Doctor of Philosophy in Soil Science (PhD)
A collaboration between the Faculty of Land and Food Systems and Faculty of Forestry, the inter-faculty Soil Science Graduate Program offers opportunities for advanced study and research leading to MSc and PhD degrees. Students are registered in the Faculty of Graduate Studies through either the Faculty of Land and Food Systems or Faculty of Forestry, depending upon their research interests.
Contact the program
Admission Information & Requirements
1) Check Eligibility
Minimum Academic Requirements
The Faculty of Graduate and Postdoctoral Studies establishes the minimum admission requirements common to all applicants, usually a minimum overall average in the B+ range (76% at UBC). The graduate program that you are applying to may have additional requirements. Please review the specific requirements for applicants with credentials from institutions in:
Each program may set higher academic minimum requirements. Please review the program website carefully to understand the program requirements. Meeting the minimum requirements does not guarantee admission as it is a competitive process.
English Language Test
Applicants from a university outside Canada in which English is not the primary language of instruction must provide results of an English language proficiency examination as part of their application. Tests must have been taken within the last 24 months at the time of submission of your application.
Minimum requirements for the two most common English language proficiency tests to apply to this program are listed below:
TOEFL: Test of English as a Foreign Language - internet-based
Overall score requirement: 90
IELTS: International English Language Testing System
Overall score requirement: 6.5
Other Test Scores
Some programs require additional test scores such as the Graduate Record Examination (GRE) or the Graduate Management Test (GMAT). The requirements for this program are:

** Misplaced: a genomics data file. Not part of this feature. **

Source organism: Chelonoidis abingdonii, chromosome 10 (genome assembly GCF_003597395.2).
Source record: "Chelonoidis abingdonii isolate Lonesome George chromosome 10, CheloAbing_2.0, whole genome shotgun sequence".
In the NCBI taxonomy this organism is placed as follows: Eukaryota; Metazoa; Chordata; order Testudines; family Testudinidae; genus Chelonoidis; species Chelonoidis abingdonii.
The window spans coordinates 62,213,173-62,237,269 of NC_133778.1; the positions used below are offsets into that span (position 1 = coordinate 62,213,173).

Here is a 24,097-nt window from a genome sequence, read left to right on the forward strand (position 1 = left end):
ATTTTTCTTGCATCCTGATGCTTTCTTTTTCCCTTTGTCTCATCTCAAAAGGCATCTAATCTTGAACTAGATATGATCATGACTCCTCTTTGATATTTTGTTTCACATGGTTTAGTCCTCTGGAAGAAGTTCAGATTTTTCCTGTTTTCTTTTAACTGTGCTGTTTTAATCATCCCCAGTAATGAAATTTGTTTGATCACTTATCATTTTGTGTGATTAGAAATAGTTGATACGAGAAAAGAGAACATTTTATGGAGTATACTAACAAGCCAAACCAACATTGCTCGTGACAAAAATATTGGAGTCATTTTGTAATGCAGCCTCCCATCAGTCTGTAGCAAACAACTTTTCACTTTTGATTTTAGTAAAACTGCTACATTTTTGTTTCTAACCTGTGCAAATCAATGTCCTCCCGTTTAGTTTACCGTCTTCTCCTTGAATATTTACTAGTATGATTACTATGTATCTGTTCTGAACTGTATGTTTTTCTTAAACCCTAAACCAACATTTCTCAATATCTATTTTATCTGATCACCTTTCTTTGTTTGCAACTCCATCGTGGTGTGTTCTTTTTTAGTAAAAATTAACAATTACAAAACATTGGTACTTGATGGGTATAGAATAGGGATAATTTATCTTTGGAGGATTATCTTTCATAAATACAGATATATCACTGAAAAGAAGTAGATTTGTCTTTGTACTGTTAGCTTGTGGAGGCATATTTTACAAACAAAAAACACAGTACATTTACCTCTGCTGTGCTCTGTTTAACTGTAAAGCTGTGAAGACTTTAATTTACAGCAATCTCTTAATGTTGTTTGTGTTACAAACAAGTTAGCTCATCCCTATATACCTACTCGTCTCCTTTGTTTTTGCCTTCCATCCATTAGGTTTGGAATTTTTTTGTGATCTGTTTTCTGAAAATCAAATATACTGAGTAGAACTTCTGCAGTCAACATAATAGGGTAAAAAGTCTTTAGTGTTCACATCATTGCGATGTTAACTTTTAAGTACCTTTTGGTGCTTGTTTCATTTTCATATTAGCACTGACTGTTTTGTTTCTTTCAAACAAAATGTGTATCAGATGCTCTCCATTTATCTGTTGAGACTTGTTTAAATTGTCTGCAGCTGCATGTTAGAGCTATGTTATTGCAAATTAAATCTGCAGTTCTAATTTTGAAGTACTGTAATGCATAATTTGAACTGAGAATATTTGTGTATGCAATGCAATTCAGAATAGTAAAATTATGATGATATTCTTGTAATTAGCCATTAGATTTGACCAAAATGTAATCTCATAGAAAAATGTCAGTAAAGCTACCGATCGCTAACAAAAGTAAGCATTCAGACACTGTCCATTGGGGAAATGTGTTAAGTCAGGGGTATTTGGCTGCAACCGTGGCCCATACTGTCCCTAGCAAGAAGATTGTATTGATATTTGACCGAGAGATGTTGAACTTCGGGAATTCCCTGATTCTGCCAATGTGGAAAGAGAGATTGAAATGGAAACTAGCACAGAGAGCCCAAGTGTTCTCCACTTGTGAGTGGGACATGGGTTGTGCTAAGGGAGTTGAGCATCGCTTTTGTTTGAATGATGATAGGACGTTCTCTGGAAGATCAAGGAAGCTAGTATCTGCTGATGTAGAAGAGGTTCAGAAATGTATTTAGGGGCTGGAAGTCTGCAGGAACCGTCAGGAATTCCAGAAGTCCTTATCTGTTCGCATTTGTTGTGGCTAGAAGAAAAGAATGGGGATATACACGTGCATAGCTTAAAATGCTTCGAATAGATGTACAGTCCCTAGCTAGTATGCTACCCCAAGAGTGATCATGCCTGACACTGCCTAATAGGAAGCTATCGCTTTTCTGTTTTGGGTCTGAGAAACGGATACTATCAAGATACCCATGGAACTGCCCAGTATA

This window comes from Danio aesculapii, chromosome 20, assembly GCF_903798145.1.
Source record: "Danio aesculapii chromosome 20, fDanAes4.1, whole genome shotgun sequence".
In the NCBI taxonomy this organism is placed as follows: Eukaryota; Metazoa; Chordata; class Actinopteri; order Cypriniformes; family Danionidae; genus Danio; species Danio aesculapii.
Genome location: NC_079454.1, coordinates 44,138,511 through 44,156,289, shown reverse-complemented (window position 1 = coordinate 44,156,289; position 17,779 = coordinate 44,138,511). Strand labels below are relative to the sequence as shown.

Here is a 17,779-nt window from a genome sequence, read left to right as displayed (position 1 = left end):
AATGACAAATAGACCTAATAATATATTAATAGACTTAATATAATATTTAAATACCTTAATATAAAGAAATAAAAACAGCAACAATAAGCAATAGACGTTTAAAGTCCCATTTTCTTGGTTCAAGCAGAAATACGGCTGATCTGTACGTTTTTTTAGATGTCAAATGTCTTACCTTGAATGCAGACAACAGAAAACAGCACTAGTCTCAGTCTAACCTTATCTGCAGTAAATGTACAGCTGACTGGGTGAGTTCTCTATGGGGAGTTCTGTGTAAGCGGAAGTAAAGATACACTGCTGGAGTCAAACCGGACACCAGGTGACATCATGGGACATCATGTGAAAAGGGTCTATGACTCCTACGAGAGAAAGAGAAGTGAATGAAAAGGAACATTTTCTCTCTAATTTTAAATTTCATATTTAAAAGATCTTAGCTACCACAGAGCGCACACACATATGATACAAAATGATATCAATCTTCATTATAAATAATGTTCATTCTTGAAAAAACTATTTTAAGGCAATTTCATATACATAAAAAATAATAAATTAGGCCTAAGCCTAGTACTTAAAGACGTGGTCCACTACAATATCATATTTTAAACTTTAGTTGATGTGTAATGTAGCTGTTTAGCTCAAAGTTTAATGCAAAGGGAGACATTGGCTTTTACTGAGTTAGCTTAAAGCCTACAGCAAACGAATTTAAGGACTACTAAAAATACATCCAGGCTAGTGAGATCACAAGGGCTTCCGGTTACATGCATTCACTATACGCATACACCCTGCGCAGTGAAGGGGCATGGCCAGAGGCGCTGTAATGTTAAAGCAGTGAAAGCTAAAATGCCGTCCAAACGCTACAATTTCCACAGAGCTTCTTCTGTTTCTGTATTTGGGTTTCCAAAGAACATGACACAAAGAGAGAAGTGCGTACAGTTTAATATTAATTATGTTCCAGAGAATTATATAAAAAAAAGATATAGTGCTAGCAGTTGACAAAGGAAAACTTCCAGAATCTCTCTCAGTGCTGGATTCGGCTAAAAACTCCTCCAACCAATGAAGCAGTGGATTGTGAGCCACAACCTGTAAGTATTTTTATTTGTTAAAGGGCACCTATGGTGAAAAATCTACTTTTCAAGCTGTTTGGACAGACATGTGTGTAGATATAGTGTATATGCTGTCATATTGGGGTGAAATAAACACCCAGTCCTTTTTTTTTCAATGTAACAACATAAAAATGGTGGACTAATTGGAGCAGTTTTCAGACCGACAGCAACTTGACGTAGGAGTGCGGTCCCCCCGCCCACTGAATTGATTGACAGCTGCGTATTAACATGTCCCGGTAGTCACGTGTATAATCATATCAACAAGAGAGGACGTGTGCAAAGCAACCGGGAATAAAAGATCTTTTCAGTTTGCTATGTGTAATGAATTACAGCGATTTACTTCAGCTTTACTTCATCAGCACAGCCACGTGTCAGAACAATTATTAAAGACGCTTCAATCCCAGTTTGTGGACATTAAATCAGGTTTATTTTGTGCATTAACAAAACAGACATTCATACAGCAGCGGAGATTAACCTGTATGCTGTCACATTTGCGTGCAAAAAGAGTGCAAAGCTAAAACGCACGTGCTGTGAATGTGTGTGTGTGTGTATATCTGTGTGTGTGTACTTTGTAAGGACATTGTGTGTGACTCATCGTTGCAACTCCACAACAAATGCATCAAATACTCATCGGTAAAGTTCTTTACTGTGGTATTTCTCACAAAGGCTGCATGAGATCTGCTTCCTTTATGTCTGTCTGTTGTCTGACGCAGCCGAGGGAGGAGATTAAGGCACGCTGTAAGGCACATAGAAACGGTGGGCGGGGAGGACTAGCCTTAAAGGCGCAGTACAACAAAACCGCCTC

The GRE is not required.
2) Meet Deadlines
September 2023 Intake
Application Open Date15 September 2022
3) Prepare Application
All applicants have to submit transcripts from all past post-secondary study. Document submission requirements depend on whether your institution of study is within Canada or outside of Canada.
Letters of Reference
A minimum of three references are required for application to graduate programs at UBC. References should be requested from individuals who are prepared to provide a report on your academic ability and qualifications.
Statement of Interest
Many programs require a statement of interest, sometimes called a "statement of intent", "description of research interests" or something similar.
Students in research-based programs usually require a faculty member to function as their supervisor. Please follow the instructions provided by each program whether applicants should contact faculty members.
Instructions regarding supervisor contact for Doctor of Philosophy in Soil Science (PhD)
Permanent Residents of Canada must provide a clear photocopy of both sides of the Permanent Resident card.
4) Apply Online
All applicants must complete an online application form and pay the application fee to be considered for admission to UBC.
Areas of study include biometeorology, forest nutrition and nutrient cycling, mycorrhizal ecology, soil biology, soil quality and fertility, soil-plant interactions, ecosystem services, land and water systems.
The program is enriched through collaboration with colleagues in other graduate programs such as Forestry, Geography, Plant Science, Institute for Resources, Environment and Sustainabilty, Landscape Architecture, and in agencies such as Environment Canada, Canadian Forest Service, Agriculture and Agri-Food Canada, Forest Innovation Investment, and various provincial government agencies.
Tuition & Financial Support
|Fees||Canadian Citizen / Permanent Resident / Refugee / Diplomat||International|
|Installments per year||3||3|
|Tuition per installment||$1,767.18||$3,104.64|
|Tuition per year|
(plus annual increase, usually 2%-5%)
|Int. Tuition Award (ITA) per year (if eligible)||$3,200.00 (-)|
|Other Fees and Costs|
|Student Fees (yearly)||$1,057.05 (approx.)|
|Costs of living (yearly)||starting at $17,366.20 (check cost calculator)|
All fees for the year are subject to adjustment and UBC reserves the right to change any fees without notice at any time, including tuition and student fees. Tuition fees are reviewed annually by the UBC Board of Governors. In recent years, tuition increases have been 2% for continuing domestic students and between 2% and 5% for continuing international students. New students may see higher increases in tuition. Admitted students who defer their admission are subject to the potentially higher tuition fees for incoming students effective at the later program start date. In case of a discrepancy between this webpage and the UBC Calendar, the UBC Calendar entry will be held to be correct.